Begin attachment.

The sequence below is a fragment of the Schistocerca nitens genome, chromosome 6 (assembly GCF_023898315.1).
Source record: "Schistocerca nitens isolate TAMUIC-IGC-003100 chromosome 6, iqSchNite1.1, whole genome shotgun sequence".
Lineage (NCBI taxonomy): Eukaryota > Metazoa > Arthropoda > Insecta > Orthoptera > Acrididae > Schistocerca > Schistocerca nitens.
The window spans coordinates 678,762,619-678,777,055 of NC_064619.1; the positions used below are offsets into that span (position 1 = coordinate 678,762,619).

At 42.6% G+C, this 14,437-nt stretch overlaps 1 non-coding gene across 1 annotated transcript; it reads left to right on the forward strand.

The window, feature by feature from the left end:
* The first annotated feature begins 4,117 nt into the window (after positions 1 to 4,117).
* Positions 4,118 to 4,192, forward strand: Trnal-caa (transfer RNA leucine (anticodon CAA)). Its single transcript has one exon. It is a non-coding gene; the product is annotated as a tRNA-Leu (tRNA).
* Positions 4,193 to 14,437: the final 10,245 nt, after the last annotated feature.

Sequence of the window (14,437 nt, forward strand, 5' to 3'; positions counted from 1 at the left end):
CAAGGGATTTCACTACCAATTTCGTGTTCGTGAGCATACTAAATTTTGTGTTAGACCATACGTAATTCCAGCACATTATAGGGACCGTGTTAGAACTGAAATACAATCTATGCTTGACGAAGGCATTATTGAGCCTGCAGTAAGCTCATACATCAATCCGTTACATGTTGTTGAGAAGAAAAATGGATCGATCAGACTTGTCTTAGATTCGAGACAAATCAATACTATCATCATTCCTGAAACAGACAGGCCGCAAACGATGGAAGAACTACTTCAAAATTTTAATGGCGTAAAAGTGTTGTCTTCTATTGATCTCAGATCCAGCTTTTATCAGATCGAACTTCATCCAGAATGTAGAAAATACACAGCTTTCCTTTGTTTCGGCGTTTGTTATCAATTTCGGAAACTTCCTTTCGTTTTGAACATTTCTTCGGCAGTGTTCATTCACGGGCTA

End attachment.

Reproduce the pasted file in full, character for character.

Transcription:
The sequence below is a fragment of the Schistocerca nitens genome, chromosome 6 (assembly GCF_023898315.1).
Source record: "Schistocerca nitens isolate TAMUIC-IGC-003100 chromosome 6, iqSchNite1.1, whole genome shotgun sequence".
Lineage (NCBI taxonomy): Eukaryota > Metazoa > Arthropoda > Insecta > Orthoptera > Acrididae > Schistocerca > Schistocerca nitens.
The window spans coordinates 678,762,619-678,777,055 of NC_064619.1; the positions used below are offsets into that span (position 1 = coordinate 678,762,619).

At 42.6% G+C, this 14,437-nt stretch overlaps 1 non-coding gene across 1 annotated transcript; it reads left to right on the forward strand.

The window, feature by feature from the left end:
* The first annotated feature begins 4,117 nt into the window (after positions 1 to 4,117).
* Positions 4,118 to 4,192, forward strand: Trnal-caa (transfer RNA leucine (anticodon CAA)). Its single transcript has one exon. It is a non-coding gene; the product is annotated as a tRNA-Leu (tRNA).
* Positions 4,193 to 14,437: the final 10,245 nt, after the last annotated feature.

Sequence of the window (14,437 nt, forward strand, 5' to 3'; positions counted from 1 at the left end):
CAAGGGATTTCACTACCAATTTCGTGTTCGTGAGCATACTAAATTTTGTGTTAGACCATACGTAATTCCAGCACATTATAGGGACCGTGTTAGAACTGAAATACAATCTATGCTTGACGAAGGCATTATTGAGCCTGCAGTAAGCTCATACATCAATCCGTTACATGTTGTTGAGAAGAAAAATGGATCGATCAGACTTGTCTTAGATTCGAGACAAATCAATACTATCATCATTCCTGAAACAGACAGGCCGCAAACGATGGAAGAACTACTTCAAAATTTTAATGGCGTAAAAGTGTTGTCTTCTATTGATCTCAGATCCAGCTTTTATCAGATCGAACTTCATCCAGAATGTAGAAAATACACAGCTTTCCTTTGTTTCGGCGTTTGTTATCAATTTCGGAAACTTCCTTTCGTTTTGAACATTTCTTCGGCAGTGTTCATTCACGGGCTA